CSM wellness

LA PLATA , Md. – For many people, the pandemic has brought a change in priorities and a desire to improve overall personal wellness  – a trend supported by the World Health Organization which is emphasizing the importance of caring for your mental health now, more than ever. The College of Southern Maryland (CSM) has risen to support its communities by taking a holistic look at its Personal Enrichment offerings to find ways that these non-credit classes can improve people’s lives across multiple dimensions.  

“A lot of people experiencing a shift in their mindset – including many of us at CSM – and we want to grow our programs by identifying those areas where people need to have a sense of overall wellness,” said CSM Director of Adult and Community Education Judi Ferrara. The curriculums targeted or being added include intellectual, physical, emotional, creative, spiritual, occupational, financial, environmental, and social wellness.  

Current students are already seeing the benefits of this updated focus. Student Alicia Whitney, of Charles County, (pictured left) said that the mind-body connection fostered in CSM’s Wellness, Fitness and Sports classes has led to improvements across her life.  

“I’ve been able to make lifestyle changes by eating healthier, exercising consistently and resolving several health issues as a result of the motivation, inspiration, and empowerment from the Personal Enrichment classes,” Whitney said. “Every month I’ve been able to find a class that not only addresses my health issues but gives me more self-discovery and personal growth.” She said she has taken more than 10 Personal Enrichment classes over Zoom, including Path to Wellness: Healing the Whole Self and Total Body Power Pump.” 

New courses are also being developed to address wellness.  For example, Juicing for Vitality, a new course offered this spring, will teach people to nourish their body promote to optimum health, said Ferrara.  

“I’m excited to share my love for juicing as a component to overall wellness and balance,” said Lisa Kelley, who will teach the class at Real Foods Studio in Leonardtown. “Students will learn signs to identify dehydration, inflammation and an unhealthy microbiome. We will discuss key vitamins and nutrients that support common health issues, and choices we can make every day to nourish the body so it can function at its best.”    

Susan Polsky, president of the Southern MD Bee Association, will teach a Beekeeping class at CSM’s Prince Frederick Campus this spring and has found that interest in beekeeping has increased since the beginning of the pandemic. She noted that caring for bees helps people build a deeper connection with nature and can even be meditative.  

 “As you become more conscious of these living creatures you’re tending, you become more mindful of the earth’s health, and you develop a new awareness of the world around you,” she said. “Also, you must be focused when you’re working your bees. It breaks you away from all the other stresses that creep in.”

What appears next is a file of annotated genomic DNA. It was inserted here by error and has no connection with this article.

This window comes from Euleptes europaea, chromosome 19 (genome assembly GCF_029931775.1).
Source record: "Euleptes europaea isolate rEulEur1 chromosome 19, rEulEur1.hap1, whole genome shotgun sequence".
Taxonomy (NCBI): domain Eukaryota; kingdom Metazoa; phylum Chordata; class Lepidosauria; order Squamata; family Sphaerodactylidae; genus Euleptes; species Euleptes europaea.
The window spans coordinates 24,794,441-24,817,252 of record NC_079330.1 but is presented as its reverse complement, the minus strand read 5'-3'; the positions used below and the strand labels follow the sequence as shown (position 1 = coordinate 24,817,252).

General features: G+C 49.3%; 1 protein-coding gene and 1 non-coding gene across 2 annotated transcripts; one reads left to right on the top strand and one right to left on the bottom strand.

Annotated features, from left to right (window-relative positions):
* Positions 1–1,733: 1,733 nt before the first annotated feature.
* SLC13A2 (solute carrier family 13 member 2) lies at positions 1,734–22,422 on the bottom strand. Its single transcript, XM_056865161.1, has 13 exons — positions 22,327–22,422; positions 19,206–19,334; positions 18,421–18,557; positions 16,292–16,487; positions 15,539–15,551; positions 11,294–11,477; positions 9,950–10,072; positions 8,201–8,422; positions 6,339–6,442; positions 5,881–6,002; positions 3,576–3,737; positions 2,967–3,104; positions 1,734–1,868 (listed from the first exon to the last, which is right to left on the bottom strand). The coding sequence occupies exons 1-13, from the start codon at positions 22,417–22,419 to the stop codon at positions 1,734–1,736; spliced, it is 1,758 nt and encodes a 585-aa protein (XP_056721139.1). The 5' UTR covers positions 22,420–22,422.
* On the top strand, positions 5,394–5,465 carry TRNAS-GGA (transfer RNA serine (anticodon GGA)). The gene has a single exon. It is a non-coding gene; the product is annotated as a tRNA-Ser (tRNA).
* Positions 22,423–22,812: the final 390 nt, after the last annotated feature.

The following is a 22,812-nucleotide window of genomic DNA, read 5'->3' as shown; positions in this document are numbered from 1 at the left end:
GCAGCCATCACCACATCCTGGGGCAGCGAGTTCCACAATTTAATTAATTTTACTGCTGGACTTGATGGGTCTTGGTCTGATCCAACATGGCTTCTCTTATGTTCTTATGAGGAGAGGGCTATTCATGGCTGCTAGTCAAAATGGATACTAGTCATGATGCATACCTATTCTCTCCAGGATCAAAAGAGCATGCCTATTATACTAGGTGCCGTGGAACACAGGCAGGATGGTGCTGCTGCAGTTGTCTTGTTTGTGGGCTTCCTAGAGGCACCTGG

Even for people who aren’t making a big transformation in their lives, the pandemic likely brought smaller changes; according to a Pew Research Center survey, people saw new hobbies and more time at home as silver linings to the pandemic.

Cooking courses like CSM’s Winter Italian Cooking gives options to those who are finding just enough extra time to level-up their skills or favorite past times. 

“I love Italian food, and the teacher makes the classes so much fun,” said Karen Young, of La Plata, who has taken a number of cooking classes with her husband William. “I’ve learned many things taking the classes, including the history of the country, and I’ve cooked many of the recipes at home.”  

CSM’s Personal Enrichment classes can also help you reach new skill levels in hobbies you may have picked up during the pandemic, from watercolor painting to fly fishing, shared Ferrara. And, if you brought home a new pet recently, CSM offers courses such as Pet CPR & First Aid and Novice Dog Tricks to help you care for and enjoy your pet.   

“People are trying to get motivated again,” she said. “They are taking a look at themselves internally, and we are looking at what we can offer that person.”  

For others, getting control of the pandemic means not a change but a return to social activity. Ferrara said along with bringing students back to the classroom, CSM will also soon reintroduce travel to the class schedule. Day trips, such as a tour to explore some of the historical lighthouses of Southern Maryland and an Italian sight-seeing day in D.C., both offered this May, will give people the opportunity to venture out in a controlled and safe way. For those excited to plan parties in 2022, classes such as Craft Cocktails and BBQ Bootcamp will help to refresh hosting skills.  

“A lot of people are yearning to be social, to get away from the computer and meet new people,” said CSM Program Coordinator Shaunda Holt. “Our new programs really embrace experiences.”  

Of course, not everyone feels comfortable attending in person events yet. For them, CSM will continue offering a wide variety of virtual classes, which provide a way to learn and interact from the comfort and safety of home. Courses such as Exercise Tips: Creating Workouts with Your Home Exercise Equipment have been specifically designed to maximize the benefits and opportunities that come from learning from home.  

For more information on CSM Personal Enrichment classes, visit, https://www.csmd.edu/programs-courses/non-credit/personal-enrichment/index.html

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